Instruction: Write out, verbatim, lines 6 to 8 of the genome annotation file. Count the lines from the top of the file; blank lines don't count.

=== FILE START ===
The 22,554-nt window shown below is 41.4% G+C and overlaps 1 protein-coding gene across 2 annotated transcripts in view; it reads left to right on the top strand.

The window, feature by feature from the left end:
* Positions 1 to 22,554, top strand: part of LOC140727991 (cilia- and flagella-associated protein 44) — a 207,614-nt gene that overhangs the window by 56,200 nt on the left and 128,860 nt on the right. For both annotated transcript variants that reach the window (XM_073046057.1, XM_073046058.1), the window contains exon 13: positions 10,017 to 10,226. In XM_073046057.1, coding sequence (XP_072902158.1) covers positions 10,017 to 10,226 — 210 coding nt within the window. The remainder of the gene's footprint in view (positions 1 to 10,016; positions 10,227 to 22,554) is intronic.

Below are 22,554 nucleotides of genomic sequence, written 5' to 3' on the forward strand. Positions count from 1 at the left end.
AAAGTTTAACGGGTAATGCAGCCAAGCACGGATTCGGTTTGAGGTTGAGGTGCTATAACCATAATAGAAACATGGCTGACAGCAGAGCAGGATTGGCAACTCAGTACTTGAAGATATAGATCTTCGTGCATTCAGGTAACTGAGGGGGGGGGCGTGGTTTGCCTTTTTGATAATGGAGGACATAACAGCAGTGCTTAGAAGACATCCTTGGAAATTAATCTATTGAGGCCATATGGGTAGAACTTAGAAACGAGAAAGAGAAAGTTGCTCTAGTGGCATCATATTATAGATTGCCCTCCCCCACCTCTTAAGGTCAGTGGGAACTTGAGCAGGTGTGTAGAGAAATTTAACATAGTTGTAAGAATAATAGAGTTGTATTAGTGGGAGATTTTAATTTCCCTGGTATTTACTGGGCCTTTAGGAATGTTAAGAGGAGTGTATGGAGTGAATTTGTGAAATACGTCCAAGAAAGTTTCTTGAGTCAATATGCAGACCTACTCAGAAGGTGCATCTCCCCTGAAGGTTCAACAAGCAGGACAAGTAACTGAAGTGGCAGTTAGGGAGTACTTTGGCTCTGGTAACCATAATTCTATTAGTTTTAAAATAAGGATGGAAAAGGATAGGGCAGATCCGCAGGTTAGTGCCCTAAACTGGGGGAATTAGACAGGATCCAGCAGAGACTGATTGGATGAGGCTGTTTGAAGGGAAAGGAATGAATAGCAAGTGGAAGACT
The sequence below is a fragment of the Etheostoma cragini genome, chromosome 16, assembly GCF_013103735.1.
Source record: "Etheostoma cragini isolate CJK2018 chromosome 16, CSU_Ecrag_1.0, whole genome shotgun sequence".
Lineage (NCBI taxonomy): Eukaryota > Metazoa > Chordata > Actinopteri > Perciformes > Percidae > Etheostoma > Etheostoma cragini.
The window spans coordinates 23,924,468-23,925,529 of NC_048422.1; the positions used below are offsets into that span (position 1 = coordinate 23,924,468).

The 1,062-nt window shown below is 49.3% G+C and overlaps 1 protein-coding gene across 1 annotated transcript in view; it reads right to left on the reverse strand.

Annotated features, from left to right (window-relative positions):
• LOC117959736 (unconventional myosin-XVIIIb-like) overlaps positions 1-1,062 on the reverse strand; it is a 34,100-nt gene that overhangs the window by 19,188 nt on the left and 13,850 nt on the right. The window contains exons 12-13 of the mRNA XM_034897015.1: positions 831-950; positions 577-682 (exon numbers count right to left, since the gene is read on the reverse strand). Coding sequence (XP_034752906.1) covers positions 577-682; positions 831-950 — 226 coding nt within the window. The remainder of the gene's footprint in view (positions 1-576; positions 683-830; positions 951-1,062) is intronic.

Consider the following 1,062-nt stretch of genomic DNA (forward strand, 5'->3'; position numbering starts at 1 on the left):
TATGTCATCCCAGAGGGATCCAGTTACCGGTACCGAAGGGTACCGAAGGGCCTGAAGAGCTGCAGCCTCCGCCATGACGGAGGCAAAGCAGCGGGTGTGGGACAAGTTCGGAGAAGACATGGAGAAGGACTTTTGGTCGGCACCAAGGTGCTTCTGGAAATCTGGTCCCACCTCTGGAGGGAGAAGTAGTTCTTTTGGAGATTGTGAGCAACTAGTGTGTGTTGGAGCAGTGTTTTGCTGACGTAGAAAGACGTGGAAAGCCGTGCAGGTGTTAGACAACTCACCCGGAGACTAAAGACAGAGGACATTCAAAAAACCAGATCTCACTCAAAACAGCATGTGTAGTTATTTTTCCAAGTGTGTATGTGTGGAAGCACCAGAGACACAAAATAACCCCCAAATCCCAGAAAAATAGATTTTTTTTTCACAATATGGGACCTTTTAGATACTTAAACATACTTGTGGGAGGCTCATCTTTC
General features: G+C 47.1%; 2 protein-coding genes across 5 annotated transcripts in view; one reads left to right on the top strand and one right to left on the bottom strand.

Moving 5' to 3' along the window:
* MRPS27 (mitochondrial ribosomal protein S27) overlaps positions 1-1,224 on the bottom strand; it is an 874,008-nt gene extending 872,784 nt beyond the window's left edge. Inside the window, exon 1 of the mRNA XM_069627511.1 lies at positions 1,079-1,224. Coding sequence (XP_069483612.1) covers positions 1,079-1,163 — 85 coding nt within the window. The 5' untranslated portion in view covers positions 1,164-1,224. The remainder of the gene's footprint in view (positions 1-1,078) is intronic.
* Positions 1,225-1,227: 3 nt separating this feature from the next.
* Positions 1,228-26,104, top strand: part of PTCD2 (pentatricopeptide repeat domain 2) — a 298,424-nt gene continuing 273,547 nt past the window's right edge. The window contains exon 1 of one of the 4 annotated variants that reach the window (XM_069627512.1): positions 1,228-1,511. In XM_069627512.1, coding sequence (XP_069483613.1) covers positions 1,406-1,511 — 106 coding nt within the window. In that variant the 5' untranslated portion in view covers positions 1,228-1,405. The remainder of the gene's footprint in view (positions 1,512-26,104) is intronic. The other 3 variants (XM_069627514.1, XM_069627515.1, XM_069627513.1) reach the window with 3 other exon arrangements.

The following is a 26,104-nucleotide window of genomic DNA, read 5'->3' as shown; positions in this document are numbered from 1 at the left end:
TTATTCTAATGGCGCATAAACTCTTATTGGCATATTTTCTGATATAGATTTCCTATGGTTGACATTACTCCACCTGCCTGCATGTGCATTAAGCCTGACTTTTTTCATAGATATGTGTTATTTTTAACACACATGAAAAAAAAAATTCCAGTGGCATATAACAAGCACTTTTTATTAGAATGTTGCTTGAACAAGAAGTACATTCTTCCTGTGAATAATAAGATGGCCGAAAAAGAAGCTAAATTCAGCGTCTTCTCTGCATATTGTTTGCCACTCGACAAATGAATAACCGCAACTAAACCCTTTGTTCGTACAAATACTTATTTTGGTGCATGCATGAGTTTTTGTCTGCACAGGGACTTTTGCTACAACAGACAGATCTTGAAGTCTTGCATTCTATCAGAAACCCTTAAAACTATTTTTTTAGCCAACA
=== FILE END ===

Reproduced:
The sequence below is a fragment of the Etheostoma cragini genome, chromosome 16, assembly GCF_013103735.1.
Source record: "Etheostoma cragini isolate CJK2018 chromosome 16, CSU_Ecrag_1.0, whole genome shotgun sequence".
Lineage (NCBI taxonomy): Eukaryota > Metazoa > Chordata > Actinopteri > Perciformes > Percidae > Etheostoma > Etheostoma cragini.